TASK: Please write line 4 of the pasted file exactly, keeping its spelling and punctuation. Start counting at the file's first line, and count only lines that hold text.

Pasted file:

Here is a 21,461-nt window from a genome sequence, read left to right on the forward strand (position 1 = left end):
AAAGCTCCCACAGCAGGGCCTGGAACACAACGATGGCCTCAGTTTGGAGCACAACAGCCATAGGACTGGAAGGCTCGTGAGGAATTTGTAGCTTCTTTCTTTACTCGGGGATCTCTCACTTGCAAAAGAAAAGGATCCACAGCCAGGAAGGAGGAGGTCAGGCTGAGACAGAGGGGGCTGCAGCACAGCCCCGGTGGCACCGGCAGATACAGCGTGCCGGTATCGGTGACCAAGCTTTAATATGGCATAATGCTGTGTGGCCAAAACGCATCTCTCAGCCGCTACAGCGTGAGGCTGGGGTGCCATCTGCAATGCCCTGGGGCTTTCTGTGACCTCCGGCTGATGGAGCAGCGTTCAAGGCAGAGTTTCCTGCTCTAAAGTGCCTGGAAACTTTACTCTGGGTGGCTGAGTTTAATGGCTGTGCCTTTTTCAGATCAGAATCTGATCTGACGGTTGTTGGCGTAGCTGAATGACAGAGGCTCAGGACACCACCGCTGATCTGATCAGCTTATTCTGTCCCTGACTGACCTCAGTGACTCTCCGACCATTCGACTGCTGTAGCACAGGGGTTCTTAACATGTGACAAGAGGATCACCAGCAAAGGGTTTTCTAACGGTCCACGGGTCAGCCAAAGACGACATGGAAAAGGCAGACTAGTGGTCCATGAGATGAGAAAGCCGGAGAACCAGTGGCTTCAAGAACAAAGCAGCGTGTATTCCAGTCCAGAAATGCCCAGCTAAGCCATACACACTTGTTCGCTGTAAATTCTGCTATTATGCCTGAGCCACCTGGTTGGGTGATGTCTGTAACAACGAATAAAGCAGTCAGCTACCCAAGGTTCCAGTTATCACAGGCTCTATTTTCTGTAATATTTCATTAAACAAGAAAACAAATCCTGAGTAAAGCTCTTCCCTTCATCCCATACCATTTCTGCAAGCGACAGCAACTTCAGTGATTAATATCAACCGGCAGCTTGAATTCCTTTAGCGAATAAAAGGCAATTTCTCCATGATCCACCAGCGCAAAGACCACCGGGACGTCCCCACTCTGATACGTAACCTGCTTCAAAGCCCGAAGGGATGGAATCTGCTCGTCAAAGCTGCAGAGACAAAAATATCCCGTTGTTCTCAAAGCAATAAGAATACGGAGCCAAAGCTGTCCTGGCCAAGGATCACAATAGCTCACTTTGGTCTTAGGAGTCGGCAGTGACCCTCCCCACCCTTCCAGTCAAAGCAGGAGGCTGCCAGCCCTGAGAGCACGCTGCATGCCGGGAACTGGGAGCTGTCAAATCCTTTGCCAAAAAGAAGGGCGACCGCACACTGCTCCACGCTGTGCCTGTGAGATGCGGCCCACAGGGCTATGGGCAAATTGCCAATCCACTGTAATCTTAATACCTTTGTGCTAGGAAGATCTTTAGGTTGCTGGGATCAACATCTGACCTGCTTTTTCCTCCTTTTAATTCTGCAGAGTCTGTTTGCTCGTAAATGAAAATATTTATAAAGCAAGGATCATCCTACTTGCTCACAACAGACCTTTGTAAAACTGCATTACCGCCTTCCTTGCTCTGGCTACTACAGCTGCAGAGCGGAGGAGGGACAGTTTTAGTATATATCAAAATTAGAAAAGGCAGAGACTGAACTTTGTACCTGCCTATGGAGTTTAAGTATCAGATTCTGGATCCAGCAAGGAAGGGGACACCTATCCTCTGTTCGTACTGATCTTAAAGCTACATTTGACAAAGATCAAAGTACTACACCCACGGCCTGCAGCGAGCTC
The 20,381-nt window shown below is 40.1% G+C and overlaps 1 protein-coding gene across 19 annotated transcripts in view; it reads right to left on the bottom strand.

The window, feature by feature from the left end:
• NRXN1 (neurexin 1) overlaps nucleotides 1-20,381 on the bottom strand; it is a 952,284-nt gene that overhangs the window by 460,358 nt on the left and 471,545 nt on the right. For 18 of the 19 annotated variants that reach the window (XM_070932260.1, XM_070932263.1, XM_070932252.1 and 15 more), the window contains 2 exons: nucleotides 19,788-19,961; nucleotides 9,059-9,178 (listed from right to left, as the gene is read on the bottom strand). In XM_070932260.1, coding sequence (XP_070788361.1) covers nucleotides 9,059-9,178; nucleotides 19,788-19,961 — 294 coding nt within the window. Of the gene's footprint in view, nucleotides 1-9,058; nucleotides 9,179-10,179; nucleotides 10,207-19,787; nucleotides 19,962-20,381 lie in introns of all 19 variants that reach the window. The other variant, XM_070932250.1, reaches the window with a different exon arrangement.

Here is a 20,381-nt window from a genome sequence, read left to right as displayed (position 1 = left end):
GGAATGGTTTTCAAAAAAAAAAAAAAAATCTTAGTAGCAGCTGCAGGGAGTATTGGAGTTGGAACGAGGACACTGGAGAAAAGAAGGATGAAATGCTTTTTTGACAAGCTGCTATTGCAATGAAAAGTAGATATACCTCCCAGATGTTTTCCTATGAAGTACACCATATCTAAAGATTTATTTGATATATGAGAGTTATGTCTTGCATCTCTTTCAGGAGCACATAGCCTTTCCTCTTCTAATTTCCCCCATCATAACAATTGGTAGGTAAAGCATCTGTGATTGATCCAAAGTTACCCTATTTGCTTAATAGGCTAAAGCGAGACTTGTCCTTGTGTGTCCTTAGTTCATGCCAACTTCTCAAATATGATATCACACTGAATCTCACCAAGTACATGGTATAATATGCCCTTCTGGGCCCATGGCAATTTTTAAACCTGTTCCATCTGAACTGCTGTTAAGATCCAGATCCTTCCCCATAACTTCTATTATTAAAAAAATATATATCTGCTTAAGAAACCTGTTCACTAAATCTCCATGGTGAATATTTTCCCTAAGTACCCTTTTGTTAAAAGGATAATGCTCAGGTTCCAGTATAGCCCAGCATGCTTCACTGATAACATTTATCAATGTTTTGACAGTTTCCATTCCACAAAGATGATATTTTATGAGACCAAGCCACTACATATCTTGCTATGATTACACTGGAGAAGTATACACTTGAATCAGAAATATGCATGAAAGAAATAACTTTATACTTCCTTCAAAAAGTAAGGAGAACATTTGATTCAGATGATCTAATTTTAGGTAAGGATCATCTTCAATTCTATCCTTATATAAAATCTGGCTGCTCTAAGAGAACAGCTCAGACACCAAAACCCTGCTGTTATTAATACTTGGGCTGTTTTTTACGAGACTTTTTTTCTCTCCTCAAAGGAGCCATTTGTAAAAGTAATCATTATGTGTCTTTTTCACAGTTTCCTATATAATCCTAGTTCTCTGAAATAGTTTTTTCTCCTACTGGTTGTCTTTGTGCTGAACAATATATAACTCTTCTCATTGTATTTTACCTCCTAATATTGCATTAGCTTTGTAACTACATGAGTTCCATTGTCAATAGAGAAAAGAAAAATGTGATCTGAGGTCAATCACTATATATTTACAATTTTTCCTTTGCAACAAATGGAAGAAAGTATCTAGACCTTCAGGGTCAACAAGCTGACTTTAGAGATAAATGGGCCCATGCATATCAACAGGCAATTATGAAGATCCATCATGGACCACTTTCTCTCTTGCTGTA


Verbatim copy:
The window, feature by feature from the left end: